"So long as the law is stated correctly and intelligently, the ultimate test of the soundness of instructions is, not what the ingenuity of counsel can, at leisure, work out the instructions to mean, but how and in what sense, under the evidence before them, and the circumstances of the trial, would ordinary men and jurors understand the instructions as a whole." (at page 638)
That language has found subsequent espousal in our more recent cases. Vide Vadurro v. Yellow Cab Co. of Camden, 6 N.J. 102, 107-108 (1950); Davidson v. Fornicola, 38 N.J. Super. 365, 371
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(App. Div. 1955), certification denied 20 N.J. 467 (1956); Leone v. Rutt's Hut, Inc., 55 N.J. Super. 485, 491 (App. Div. 1959). The acid test is, "would the jury be misled?" Middleton v. Public Service Co-ordinated Transport, 131 N.J.L. 322, 323 (E. & A. 1944).
We have viewed the record in light of the foregoing authorities. While the presiding judge was not obliged to comment upon the skid marks, the plaintiffs were at least entitled to have the jury charged as to the prevailing speed limit under our Traffic Act, N.J.S.A. 39:4-98 and the provision thereof requiring a "reduced speed" when approaching an intersection.
In the face of the photographic exhibit afore-mentioned, coupled with defendant's admitted knowledge that 25 miles per hour was the speed limit in the area of the accident, the trial court erred when it charged the jurors "there was no evidence that he [defendant] actually violated the Traffic Act." Moreover, the instructions as to the right of way at intersections and the comments directed to "Title 39" (N.J.S.A. 39:4-90) were incomplete and inaccurate and had the potential for confusion. Plaintiffs' counsel made timely requests and protestations addressed to those phases of the charge.
Counsel, however, did not object to the court's reference to the statement that the infant was "not on the sidewalk but in the street." The implication therein that a bicycling person is under a statutory duty to stay off the street is unfounded. See N.J.S.A. 39:4-14.1. As noted in plaintiffs' brief, as required by R.R. 1:7-1(c), their objection is raised here for the first time as plain error within the contemplation of R.R. 1:5-3(c). Standing alone, that unnecessary and misleading statement in the charge could reasonably be considered as not affecting the substantial rights of plaintiffs to the extent of constituting plain error. But, in combination with other errors, the cumulative effect of the charge as a whole was so prejudicial as to impel a reversal and mandate for a new trial.
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We need dwell only advisorily upon plaintiffs' second point. After the court had rendered its charge, plaintiffs' counsel requested that the jury be excused because of the nature of his objections to be proffered and the length of time anticipated in the presentation of his arguments thereon. The request was denied by the court with the remark, "Why should we excuse the jury to take your exceptions? * * * They are supposed to be in the presence of the jury and you know that. You can give it to the reporter." That ruling violated the letter and spirit of R.R. 4:52-1 which provides that in the argument of counsel on exceptions to the charge "[o]pportunity shall be given to make the objection in open court but out of the presence of the jury." In Zurcher v. Modern Plastic Machinery Corp., 24 N.J. Super. 158, 162 (App. Div. 1952), affirmed o.b. 12 N.J. 465 (1953), the court stated:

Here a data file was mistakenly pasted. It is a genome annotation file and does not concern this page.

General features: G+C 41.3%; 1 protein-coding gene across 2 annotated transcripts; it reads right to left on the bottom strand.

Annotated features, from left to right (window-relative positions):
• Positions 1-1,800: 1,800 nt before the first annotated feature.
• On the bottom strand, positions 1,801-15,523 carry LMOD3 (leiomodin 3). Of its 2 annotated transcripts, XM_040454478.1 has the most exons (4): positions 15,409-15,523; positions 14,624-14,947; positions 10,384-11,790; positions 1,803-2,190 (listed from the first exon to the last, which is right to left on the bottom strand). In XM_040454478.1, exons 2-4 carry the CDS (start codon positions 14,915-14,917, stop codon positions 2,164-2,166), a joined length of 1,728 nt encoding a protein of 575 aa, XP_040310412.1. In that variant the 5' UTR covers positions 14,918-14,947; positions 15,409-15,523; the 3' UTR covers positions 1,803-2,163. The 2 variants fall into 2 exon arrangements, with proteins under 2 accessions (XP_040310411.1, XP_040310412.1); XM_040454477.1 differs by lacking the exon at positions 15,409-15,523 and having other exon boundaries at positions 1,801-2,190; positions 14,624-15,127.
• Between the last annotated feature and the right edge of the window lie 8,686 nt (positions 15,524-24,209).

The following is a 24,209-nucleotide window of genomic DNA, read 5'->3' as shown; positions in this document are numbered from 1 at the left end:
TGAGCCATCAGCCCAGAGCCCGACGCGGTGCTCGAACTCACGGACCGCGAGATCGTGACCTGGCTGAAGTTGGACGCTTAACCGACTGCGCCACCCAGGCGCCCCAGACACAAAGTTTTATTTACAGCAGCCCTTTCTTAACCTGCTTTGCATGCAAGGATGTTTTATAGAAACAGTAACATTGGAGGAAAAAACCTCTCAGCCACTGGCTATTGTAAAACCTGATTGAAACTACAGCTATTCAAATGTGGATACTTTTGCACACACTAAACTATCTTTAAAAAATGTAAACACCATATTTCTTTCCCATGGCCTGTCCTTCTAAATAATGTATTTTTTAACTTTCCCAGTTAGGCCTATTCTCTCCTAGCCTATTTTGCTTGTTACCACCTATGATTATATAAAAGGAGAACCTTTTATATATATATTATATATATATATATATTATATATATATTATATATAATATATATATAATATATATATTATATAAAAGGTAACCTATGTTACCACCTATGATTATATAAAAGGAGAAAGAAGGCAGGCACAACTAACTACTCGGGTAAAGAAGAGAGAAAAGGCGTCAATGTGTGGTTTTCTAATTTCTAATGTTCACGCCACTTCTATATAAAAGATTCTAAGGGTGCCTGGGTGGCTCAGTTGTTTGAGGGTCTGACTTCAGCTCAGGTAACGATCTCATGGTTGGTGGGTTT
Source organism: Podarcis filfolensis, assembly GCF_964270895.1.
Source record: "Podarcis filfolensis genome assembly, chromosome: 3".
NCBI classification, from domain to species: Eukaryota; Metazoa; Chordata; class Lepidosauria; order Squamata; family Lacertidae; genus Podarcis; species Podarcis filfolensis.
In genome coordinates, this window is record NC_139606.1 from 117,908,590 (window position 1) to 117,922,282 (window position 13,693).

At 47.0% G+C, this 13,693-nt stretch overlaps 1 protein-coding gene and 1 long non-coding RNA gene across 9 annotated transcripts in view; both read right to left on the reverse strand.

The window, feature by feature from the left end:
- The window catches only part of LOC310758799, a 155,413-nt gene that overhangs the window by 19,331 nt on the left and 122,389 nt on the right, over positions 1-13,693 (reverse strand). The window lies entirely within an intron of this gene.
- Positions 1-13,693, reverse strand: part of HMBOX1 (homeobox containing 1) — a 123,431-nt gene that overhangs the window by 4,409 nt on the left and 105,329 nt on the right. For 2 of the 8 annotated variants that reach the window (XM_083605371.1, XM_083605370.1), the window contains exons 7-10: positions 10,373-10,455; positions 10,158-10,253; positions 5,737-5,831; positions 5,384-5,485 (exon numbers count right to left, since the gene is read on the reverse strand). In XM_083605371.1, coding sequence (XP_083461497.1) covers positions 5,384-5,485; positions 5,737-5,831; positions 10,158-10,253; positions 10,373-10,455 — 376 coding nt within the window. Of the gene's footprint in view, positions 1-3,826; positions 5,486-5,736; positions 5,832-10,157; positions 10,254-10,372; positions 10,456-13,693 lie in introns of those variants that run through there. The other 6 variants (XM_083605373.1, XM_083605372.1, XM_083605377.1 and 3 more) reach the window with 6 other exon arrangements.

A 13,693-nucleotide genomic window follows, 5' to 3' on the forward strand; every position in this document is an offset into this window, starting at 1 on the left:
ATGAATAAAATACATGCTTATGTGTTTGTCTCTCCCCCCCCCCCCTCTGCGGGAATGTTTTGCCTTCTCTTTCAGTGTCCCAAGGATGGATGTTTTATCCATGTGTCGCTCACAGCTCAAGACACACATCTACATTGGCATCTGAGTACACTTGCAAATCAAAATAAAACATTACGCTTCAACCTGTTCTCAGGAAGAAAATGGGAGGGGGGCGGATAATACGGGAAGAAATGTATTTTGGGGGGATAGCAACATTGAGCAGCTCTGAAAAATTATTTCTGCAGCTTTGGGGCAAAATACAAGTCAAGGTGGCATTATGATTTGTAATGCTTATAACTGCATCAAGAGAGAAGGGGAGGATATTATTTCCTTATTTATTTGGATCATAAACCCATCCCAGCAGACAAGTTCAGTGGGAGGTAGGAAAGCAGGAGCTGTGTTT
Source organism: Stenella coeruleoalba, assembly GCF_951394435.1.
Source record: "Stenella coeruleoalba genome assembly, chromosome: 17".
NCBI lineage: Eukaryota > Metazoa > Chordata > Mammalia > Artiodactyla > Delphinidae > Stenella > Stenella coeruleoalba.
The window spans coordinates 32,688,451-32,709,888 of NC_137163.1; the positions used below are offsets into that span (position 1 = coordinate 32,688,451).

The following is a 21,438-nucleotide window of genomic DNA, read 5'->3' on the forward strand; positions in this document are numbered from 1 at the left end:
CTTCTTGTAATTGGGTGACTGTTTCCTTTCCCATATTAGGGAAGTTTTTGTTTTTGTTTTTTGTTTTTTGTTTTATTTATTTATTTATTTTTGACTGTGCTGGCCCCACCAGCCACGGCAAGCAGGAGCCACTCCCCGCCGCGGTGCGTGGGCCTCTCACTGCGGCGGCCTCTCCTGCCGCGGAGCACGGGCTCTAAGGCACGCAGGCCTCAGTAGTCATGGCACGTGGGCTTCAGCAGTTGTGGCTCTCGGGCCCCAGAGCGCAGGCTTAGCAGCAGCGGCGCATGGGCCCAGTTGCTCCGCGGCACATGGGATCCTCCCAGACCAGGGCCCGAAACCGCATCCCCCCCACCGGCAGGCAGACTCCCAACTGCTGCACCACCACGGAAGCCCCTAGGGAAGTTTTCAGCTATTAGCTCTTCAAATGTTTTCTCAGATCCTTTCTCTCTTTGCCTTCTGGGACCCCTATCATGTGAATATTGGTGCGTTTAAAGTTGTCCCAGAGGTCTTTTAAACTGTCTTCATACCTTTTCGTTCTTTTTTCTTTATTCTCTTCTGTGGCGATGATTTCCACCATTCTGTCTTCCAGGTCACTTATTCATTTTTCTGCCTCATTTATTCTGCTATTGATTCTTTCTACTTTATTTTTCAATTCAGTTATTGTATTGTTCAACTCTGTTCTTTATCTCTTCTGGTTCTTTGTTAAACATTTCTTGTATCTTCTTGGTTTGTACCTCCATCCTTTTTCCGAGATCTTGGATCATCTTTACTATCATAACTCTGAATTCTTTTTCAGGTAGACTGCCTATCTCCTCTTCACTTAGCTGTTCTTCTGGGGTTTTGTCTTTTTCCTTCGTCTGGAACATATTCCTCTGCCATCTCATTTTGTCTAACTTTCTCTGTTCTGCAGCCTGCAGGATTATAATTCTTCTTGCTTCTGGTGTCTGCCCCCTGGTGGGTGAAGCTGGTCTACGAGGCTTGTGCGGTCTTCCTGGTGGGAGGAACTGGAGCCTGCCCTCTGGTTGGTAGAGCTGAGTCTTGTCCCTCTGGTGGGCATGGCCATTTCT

"Opportunity should be given counsel to make his objections out of the hearing, but not necessarily out of the presence, of the jury. Usually counsel approach close to the bench and make their objections in a voice that the jury cannot hear."
Note the comment on the tentative draft of the rule (previously Rule 3:5-1) that "[i]t is unfair to counsel to compel him to convey the impression to the jury that the court has charged favorably to his adversary." 2 N.J. Practice 491-492 (rev. ed. 1954). See also F.R. Civ. P. 51; 5 Moore, Federal Practice (2 d ed. 1964), p. 2501; Swift v. Southern Ry., 307 F.2d 315, 320 (4 Cir. 1962). In Swain v. Boeing Airplane Co., 337 F.2d 940, 943 (2 Cir. 1964), it was said, "reversal will * * * be called for if there is reasonable basis for concluding that the colloquy had in the presence of the jury as a result of the judge's ignoring or denying a proper request [to excuse the jury] was prejudicial."
In the matter sub judice it developed that the side-bar arguments were in fact lengthy and, on occasion, the exchanges between counsel and the court were spirited, with
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overtones of acerbity. It is inferable from the record that the jury heard at least part of the colloquy and witnessed the highlights of a legal argument, the loss of which could readily impair plaintiffs' right to an impartial consideration of the case by the jury. At the conclusion thereof, plaintiffs' counsel asked the court to explain to the jury "that the function that Mr. Bender [defendant's counsel] and I just performed is our duty and they should attach no significance to anything that they may have heard or the tone of voices or even the manner in which these objections have been placed on the record." The request was denied.
A fair trial demands adherence to R.R. 4:52-1 as construed by our decisional law.
Reversed and remanded for a new trial.